The first few weeks of the new semester are hectic and overwhelming. It really will get better. :) You'll get into a groove and settle down.

Classes and homework are my priority. Errands, appointments, etc. are next. Housework is last. That's just the way it is. I can catch up between semesters. (our college is on a traditional school schedule)

Talk to the other students in your classes! Its fun to get to meet new people, that you wouldn't normally have an opportunity to get to know. Also, they are full of extremely helpful information, like which math class has the most helpful prof, which classes are lighter homework, which classes are most interesting, etc. After a couple semesters, you'll also get to tell other students which classes and teachers are good.

Research your textbook prices. I've found that I can get my books a lot cheaper on-line than at the college bookstore. Resell them at the end of the semester.

And don't forget to fill out your FAFSA if you need financial aid.

Lastly, take a deep breath! If I can do this, you can, too. :D

Good luck!
 

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Discussion Starter · #8 ·
Thank you everyone for responding. Your advice was really helpful and I think I just might make it after all.

I'm going for a B.S. in human services in order to become a social worker, and I am really forward to starting in that career.

Again, thank you all and *big hugs* to each of you!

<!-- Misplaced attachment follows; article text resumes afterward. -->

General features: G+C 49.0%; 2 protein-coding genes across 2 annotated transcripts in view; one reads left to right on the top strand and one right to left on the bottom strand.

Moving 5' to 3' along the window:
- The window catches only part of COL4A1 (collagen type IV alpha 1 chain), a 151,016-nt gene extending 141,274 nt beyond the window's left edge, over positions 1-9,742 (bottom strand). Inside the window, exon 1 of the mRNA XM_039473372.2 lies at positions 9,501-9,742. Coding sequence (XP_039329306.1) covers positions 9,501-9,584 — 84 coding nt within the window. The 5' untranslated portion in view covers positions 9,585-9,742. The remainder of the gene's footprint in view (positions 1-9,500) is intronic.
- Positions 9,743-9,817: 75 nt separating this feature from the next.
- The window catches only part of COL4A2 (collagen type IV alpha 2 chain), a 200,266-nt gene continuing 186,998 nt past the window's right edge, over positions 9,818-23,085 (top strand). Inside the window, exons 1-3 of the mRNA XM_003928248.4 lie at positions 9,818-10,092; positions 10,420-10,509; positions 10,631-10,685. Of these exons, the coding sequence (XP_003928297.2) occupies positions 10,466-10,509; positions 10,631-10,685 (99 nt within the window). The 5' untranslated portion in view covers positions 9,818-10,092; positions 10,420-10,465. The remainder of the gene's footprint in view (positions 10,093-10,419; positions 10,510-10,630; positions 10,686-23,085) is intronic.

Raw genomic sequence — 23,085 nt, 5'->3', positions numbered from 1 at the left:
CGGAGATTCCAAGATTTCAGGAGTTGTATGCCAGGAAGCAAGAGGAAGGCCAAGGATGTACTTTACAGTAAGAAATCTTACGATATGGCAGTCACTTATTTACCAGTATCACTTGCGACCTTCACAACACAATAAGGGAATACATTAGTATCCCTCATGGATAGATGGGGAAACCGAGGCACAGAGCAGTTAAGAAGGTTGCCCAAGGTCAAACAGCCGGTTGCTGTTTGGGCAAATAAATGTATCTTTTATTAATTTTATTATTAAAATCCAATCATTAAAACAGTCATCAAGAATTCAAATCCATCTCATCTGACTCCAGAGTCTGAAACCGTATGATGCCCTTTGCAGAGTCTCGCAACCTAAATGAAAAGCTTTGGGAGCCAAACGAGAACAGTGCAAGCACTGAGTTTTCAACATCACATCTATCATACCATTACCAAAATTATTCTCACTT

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Tracergal, I went through college at night, while working a full-time job. It took me seven years that way, but I got my degree. Just remember, if something DOES happen to get in the way, it is not as if you have to start all over again. Here in CA, I believe (it has been a few years) that you can miss up to two years and still stay under the same schedule as you started (i.e, all the core classes remain the same). And even if you miss more than that, all your classes still count toward the degree. If you fail a class, guess what, you can take it again!! :)

So there is no real way to fail, except to give up, and if you waited this long, I don't see you choosing that route.

Good luck and have fun!!!
 

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I went back to college at your age. One thing I really like was that I was no longer concerned with what was going on socially with the younger crowd. So time wise I really did have more time.

Try to schedule some classes that are basic fundamental classes or a class you are really interested in to help ease you back into the whole school routine.
 

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Hi tracergal007! Fist off...Congratulations!!!!! Second...do not be afraid. I finished my BS in Social Psychology in 09. I was also a SAHM and a volunteer executive director of a non-profit organization. The best advice I can give you, is to not focus on the end result. Four years seems do intimidating. I focused on one semester at a time. I studied when my children napped and went to bed. I did homework on the weekends when DH was off work to watch the kiddos. I conducted most of my research while the kiddos played in the yard or watched cartoons. It might not be the easiest thing you ever did...but I promise it wont be the hardest either. Good luck to you. You will do great!!!